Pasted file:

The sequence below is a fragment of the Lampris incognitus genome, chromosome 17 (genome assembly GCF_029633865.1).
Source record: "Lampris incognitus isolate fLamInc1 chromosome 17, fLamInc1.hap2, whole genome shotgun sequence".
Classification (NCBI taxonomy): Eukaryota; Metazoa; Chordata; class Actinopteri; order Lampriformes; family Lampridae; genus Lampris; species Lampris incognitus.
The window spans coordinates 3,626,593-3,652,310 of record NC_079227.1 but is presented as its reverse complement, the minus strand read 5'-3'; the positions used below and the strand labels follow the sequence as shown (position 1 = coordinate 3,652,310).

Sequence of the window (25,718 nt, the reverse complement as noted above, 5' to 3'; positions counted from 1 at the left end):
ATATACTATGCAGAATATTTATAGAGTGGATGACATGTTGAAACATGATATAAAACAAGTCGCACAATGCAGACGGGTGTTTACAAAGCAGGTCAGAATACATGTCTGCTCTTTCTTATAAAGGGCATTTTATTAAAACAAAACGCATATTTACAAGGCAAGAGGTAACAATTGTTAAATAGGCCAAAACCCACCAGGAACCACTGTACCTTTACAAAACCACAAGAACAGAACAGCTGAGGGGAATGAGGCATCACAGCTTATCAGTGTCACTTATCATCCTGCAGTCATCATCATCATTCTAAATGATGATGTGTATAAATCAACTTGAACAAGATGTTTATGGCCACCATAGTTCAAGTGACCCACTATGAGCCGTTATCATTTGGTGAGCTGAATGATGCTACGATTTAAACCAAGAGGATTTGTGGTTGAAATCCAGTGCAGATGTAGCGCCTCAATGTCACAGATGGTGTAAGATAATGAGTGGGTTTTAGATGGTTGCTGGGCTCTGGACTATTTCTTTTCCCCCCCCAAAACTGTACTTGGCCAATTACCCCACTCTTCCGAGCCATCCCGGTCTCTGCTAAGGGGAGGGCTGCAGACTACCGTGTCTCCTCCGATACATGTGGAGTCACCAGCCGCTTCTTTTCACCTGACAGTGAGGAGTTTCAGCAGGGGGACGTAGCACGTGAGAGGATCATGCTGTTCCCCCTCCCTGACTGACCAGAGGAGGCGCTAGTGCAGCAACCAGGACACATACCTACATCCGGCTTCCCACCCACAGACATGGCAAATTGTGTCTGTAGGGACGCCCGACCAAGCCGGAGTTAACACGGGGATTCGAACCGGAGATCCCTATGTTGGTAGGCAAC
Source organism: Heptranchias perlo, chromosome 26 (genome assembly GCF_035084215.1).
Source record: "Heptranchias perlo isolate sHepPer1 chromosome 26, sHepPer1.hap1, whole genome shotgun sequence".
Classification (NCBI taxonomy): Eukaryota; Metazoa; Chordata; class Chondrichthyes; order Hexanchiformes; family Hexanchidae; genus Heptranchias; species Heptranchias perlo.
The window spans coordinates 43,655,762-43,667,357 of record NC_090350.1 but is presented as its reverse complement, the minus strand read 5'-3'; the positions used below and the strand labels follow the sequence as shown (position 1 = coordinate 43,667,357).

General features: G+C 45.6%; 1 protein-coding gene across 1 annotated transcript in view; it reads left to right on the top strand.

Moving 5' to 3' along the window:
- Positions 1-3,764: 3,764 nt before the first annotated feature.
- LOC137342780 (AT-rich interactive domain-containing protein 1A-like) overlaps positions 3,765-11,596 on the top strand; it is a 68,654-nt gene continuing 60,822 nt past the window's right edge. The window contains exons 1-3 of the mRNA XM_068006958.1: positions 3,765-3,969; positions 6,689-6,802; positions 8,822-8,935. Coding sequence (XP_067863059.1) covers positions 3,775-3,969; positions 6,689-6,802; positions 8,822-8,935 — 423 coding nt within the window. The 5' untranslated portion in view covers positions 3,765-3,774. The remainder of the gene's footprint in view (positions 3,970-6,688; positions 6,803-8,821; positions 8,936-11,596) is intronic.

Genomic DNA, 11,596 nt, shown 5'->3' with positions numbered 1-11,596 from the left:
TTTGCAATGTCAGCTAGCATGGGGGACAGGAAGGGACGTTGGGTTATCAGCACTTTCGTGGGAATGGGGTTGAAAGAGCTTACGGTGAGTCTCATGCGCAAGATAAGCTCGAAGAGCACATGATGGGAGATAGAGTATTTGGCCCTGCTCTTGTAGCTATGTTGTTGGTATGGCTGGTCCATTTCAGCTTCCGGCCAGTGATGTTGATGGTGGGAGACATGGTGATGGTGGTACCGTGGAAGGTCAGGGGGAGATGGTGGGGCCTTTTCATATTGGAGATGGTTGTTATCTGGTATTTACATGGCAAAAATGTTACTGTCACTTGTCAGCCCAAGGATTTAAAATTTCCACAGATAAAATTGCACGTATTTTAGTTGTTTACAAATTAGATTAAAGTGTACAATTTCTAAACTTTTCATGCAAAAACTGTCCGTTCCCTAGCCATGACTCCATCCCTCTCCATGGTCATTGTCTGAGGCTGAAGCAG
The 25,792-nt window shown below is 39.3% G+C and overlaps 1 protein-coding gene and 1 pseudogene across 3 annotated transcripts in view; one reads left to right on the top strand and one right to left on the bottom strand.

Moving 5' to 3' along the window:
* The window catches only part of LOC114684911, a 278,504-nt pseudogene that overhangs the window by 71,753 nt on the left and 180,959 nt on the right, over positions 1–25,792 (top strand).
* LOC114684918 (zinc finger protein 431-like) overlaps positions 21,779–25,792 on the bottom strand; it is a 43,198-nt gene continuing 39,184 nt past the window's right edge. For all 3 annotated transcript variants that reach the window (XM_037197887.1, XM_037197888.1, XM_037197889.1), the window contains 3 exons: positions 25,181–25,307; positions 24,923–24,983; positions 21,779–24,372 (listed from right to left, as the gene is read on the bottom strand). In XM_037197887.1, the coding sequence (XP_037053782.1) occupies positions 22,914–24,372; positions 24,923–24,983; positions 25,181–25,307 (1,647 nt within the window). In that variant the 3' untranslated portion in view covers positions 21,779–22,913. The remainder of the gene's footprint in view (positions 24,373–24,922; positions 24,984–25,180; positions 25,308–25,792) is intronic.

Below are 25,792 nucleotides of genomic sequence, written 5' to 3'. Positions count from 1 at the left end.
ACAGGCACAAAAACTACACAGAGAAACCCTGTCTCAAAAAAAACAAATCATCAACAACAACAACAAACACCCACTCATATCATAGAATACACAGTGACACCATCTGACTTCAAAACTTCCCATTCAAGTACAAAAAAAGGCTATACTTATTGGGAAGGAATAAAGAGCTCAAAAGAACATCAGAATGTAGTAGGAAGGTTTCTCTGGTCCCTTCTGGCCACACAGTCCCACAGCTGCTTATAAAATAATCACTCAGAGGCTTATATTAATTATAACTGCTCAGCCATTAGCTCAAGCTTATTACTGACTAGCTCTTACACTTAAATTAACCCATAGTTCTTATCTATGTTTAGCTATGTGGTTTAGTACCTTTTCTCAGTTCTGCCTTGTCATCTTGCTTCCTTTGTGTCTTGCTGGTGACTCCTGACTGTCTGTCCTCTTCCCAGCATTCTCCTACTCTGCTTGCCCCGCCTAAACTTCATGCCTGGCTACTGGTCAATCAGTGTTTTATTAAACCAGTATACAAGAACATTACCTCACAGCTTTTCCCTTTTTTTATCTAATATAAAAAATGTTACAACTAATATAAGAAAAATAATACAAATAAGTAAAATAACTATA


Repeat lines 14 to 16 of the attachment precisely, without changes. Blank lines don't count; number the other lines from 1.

- LOC137342780 (AT-rich interactive domain-containing protein 1A-like) overlaps positions 3,765-11,596 on the top strand; it is a 68,654-nt gene continuing 60,822 nt past the window's right edge. The window contains exons 1-3 of the mRNA XM_068006958.1: positions 3,765-3,969; positions 6,689-6,802; positions 8,822-8,935. Coding sequence (XP_067863059.1) covers positions 3,775-3,969; positions 6,689-6,802; positions 8,822-8,935 — 423 coding nt within the window. The 5' untranslated portion in view covers positions 3,765-3,774. The remainder of the gene's footprint in view (positions 3,970-6,688; positions 6,803-8,821; positions 8,936-11,596) is intronic.

Genomic DNA, 11,596 nt, shown 5'->3' with positions numbered 1-11,596 from the left:
TTTGCAATGTCAGCTAGCATGGGGGACAGGAAGGGACGTTGGGTTATCAGCACTTTCGTGGGAATGGGGTTGAAAGAGCTTACGGTGAGTCTCATGCGCAAGATAAGCTCGAAGAGCACATGATGGGAGATAGAGTATTTGGCCCTGCTCTTGTAGCTATGTTGTTGGTATGGCTGGTCCATTTCAGCTTCCGGCCAGTGATGTTGATGGTGGGAGACATGGTGATGGTGGTACCGTGGAAGGTCAGGGGGAGATGGTGGGGCCTTTTCATATTGGAGATGGTTGTTATCTGGTATTTACATGGCAAAAATGTTACTGTCACTTGTCAGCCCAAGGATTTAAAATTTCCACAGATAAAATTGCACGTATTTTAGTTGTTTACAAATTAGATTAAAGTGTACAATTTCTAAACTTTTCATGCAAAAACTGTCCGTTCCCTAGCCATGACTCCATCCCTCTCCATGGTCATTGTCTGAGGCTGAAGCAG